When I was a teenager my Mum used to call me a ‘drama queen’. I never knew what it meant but I did know from her tone that it wasn’t something she appreciated. Maybe you’ve given birth to one yourself? When you are trapped in drama it rarely feels like something you have contributed to. It feels like it’s coming at you. But is it?
Psychotherapist Stephen Karpman created a way of thinking about drama that helps us understand if we are playing a role that helps or hinders our reaction to people or circumstances that cause stress reactions in us. As a result, I’ve come to realise that some of the less than favourable circumstances in my life were not just being allowed or supported. Something they were being created by me. There are three roles we can play to stay trapped;
- The Victim sees themselves as powerless. We are helpless and something hope-less. We believe there is little we can to change our circumstances and not open to thinking we might have the power to do so. We typically deny any role we play in our circumstance – even allowing or enabling it. We often hold back and won’t take a stand. We can be very sensitive and have a poor me mentality and feel like others are against us. We will look for a ‘rescuer’ that will support our perspective. If we stay in this role we are not able to move forward with thinking or decision making.
- The Rescuer sees themselves as a hero. They come from a place of wanting to help and support others so we step in to ‘help’. We are often tired and have physical complaints because we tend to neglect our own needs to solve other people’s issues. Rescuers may be loud or a have a quiet, martyr style. We can ‘feel bad’ if we don’t rescue others yet the problem is we keep the victim dependent on us. We can create unhealthy co-dependent relationships, as this plays to our ego and need to be needed. We have a motive to be seen, or unseen and to feel better as a person.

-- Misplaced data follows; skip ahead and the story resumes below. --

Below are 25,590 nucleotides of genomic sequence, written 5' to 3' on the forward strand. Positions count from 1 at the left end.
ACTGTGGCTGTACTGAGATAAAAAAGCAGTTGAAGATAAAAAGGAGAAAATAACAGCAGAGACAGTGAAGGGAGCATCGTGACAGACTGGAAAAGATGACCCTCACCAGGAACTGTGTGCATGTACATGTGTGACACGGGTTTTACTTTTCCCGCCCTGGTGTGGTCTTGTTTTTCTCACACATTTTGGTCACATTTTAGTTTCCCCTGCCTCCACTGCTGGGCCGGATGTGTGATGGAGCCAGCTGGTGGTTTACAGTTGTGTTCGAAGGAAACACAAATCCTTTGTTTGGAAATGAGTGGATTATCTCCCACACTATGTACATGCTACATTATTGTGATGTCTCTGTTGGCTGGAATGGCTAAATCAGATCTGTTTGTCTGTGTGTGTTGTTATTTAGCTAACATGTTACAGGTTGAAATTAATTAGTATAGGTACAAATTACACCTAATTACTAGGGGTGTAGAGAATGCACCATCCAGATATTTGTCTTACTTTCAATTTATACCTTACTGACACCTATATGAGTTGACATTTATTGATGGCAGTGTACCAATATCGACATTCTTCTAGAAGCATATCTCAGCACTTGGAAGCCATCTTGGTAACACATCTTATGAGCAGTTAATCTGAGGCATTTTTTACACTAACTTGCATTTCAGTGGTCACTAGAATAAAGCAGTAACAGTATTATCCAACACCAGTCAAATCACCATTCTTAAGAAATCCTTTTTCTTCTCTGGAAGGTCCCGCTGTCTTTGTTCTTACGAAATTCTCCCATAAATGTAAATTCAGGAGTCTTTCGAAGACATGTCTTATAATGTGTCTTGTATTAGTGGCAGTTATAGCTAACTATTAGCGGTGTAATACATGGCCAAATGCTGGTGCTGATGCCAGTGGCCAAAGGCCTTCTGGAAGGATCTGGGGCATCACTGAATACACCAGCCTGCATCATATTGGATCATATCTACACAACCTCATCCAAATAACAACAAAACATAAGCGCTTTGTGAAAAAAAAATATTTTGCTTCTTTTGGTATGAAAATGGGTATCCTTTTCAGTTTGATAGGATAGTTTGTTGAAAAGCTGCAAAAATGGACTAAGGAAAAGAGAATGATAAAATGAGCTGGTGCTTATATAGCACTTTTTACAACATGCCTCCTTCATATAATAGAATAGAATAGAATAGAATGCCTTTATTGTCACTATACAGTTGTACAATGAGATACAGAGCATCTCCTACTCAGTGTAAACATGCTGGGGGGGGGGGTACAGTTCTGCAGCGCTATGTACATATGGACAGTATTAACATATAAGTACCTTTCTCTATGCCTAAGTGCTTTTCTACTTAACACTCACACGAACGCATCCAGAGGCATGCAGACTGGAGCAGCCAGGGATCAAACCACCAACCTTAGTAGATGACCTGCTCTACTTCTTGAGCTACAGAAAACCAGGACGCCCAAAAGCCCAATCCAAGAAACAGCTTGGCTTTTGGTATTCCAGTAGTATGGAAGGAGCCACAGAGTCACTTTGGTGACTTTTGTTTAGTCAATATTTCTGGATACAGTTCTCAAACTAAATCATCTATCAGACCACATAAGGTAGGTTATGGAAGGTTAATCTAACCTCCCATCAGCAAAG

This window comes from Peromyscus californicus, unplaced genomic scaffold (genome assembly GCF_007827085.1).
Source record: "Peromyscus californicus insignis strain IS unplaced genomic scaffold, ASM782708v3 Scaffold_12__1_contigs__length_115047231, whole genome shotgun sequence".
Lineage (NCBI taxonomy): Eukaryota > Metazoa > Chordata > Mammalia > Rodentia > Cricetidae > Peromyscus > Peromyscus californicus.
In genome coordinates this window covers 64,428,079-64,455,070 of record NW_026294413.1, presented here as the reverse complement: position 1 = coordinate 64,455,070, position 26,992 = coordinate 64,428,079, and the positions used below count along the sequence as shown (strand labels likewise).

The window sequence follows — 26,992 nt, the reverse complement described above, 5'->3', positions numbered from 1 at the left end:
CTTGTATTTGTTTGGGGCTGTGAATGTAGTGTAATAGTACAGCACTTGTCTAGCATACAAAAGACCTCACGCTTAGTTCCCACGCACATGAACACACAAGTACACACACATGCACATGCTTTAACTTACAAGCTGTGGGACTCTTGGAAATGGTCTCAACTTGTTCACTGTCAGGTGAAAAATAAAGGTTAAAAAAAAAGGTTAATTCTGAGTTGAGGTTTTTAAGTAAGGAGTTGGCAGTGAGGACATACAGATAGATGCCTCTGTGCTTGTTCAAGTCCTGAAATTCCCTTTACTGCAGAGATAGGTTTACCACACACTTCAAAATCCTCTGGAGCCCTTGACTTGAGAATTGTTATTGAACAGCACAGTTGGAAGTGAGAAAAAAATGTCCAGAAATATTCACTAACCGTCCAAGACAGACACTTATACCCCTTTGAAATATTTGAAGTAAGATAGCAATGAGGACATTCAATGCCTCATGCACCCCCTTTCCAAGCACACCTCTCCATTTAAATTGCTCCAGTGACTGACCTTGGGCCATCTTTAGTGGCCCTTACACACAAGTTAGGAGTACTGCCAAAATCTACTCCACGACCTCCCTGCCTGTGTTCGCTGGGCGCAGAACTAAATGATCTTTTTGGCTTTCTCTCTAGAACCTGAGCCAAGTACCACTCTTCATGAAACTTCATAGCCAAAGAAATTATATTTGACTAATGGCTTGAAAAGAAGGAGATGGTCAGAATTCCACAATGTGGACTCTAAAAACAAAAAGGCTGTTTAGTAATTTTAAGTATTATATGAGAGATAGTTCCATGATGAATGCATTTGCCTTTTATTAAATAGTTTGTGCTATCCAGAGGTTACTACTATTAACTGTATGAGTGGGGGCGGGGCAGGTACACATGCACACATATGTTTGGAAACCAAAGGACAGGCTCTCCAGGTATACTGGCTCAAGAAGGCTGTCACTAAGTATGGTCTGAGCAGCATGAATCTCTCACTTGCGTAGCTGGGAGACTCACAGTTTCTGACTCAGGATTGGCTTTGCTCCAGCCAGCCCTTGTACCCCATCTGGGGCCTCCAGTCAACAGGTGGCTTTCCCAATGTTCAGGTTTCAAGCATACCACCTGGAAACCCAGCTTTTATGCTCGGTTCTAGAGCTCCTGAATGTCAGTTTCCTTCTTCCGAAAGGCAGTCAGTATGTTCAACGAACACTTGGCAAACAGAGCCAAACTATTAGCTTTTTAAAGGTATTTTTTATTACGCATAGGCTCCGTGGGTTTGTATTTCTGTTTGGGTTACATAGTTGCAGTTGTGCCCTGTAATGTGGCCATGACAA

- The Perpetrator sees themselves as a ‘reformer’ because we are pushing things or people forward. We pressure, coerce or persecute the victim. We can blame and even criticise their behaviour without providing guidance or assistance to the underlying problem. We can be highl;y critical and good at finding fault. We often feel inadequate underneath whether we are aware of it or not. We are sometimes known as a bully or the critical parent or boss. We tend to spread rumours and love a bit of gossip about others. Ouch!
Think about things in your world that are less than ideal. They might be creating tension, frustration and even resentment. It could be people or circumstances. Keep these in mind and see if you are falling trap to drama. The thing about life is that you might not have control over what happens to you, but you do have a choice about how you respond. Avoid the drama trap and see the difference it makes.
How do we reduce the drama?
I’m glad you asked. If we have more people in the world choosing to see and understand how they react and respond then life and the world just becomes better. To start with you can do three things;
- We acknowledge the role we are playing. This is where we have the emotional maturity to recognise that it takes two to tango and we take responsibility for our reactions. If you can’t own it you can’t change it.
- We seek to understand. Usually the cause of the issue is not what we react to. We tend to respond to the meaning we make from the situation. If someone speaks to you poorly you may decide they don’t respect you or they have an attitude problem. It’s the assumptions we make that can often cause the reaction – not the actual facts.
- We find the learning. There is always something to learn from our interactions with people and life. If you dare. How we respond is one of them. Also looking for the opportunity to grow from it.